I hear from people all the time who want to know how they can get their doctors to understand just how bad their pain is. Describing your pain to your doctor in a way that accurately communicates its type and severity without sounding like you are exaggerating can be a huge challenge.
Now, Werner Ceusters, MD, professor of psychiatry in the University at Buffalo's School of Medicine and Biomedical Sciences, is attempting to help resolve this communication problem between chronic pain patients and their doctors by using ontology, the branch of philosophy concerned with the nature of being or existence.
"Pain research is very difficult because nothing allows the physician to see the patient's pain directly," says Ceusters. "The patient has to describe what he or she is feeling."
According to Ceusters, that is a serious shortcoming because each patient's subjective experience of pain is different. Descriptions of pain, therefore, lack the precision and specificity that is taken for granted with other disorders, where biomarkers or physiological indicators reveal what health-care providers need in order to assess the severity of a particular disorder.
When it comes to describing pain, there are so many variables involved. Family influences, cultural background, vocabulary, language, gender and individual personal experiences can all play a part in the way a person describes his or her pain. With the help of a grant from the National Institutes of Health, Ceusters plans to combine ontology with technology to develop a vocabulary of pain that will help pain specialists measure their patients' pain more accurately.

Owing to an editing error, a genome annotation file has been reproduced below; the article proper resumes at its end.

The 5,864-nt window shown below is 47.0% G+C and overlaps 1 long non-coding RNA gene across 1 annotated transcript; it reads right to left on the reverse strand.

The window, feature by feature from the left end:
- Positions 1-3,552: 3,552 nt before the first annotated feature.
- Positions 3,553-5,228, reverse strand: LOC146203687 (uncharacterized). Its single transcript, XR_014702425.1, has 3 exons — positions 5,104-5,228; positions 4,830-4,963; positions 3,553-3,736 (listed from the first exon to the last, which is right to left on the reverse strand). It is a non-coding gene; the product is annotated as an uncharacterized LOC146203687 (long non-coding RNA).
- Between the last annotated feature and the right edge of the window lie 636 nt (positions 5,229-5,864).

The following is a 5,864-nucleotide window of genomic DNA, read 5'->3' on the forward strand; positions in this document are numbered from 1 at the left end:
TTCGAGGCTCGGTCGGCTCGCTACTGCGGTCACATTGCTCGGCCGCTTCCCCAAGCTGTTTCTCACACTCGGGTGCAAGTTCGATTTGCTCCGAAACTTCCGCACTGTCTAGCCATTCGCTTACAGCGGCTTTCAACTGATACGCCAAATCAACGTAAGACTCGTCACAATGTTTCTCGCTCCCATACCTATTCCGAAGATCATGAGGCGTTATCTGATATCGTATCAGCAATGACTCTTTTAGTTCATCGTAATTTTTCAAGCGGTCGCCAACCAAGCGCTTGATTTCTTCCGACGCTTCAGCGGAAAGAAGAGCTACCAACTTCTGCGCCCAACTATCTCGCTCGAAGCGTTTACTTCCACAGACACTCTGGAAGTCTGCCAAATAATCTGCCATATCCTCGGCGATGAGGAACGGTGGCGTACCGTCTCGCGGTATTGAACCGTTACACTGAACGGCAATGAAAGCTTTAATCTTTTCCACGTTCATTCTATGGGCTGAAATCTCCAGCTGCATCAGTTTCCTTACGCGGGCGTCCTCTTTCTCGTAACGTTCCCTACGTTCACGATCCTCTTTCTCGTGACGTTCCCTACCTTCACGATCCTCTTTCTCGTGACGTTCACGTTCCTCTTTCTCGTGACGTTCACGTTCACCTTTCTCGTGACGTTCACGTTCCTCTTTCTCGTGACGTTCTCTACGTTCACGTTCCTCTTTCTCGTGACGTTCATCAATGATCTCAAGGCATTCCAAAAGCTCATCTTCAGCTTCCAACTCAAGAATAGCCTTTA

Applying Ontology to Pain
"The philosophical definition of ontology is the study of things that exist and how they relate to each other," says Ceusters. While the philosophical approach to ontology has its roots in ancient Greece, a computational approach to ontology began in the latter part of the 20th century, when computer scientists interested in artificial intelligence wanted to create software programs that perform reasoning the way humans do. To do so, they began to draw upon ontology.
In this study Ceusters will combine the philosophical approach with the computational approach. He explains, “These computational approaches allow us to devise systems of communication in which there is a consistent meaning for terms used in different language systems and conceptual frameworks."
With the $793,571 NIH grant, Ceusters and colleagues will study data gathered from thousands of patients in the US, the United Kingdom, Sweden, Israel and Germany who suffer from oral and facial pain, including temporomandibular disorder (TMD).
"The goal is to integrate the data together so that we have a large pool of data that will allow us to obtain better insight into the complexity of pain disorders, specifically the assessment of pain disorders and how they impact mental health and a patients' quality of life," Ceusters says.
"Our goal is to create a software program that will allow all pain specialists to express themselves in crystal clear terms," he says, "We will create a symptom checklist that can be understood by computers. We have to define the terminology of pain.”
Since I know nothing about ontology, it's hard for me to imagine just how this vocabulary of pain might work. But there certainly is a great need for a more accurate and descriptive way for patients to communicate their pain to their doctors than the pain scale currently used. If the use of ontology can help meet that need, I'm all for it. I guess you could describe my feelings about this research as skeptical but hopeful.
To Help Doctors and Patients, UB Researchers Are Developing a "Vocabulary of Pain." University at Buffalo. News Release. July 18, 2011.
Published On: July 20, 2011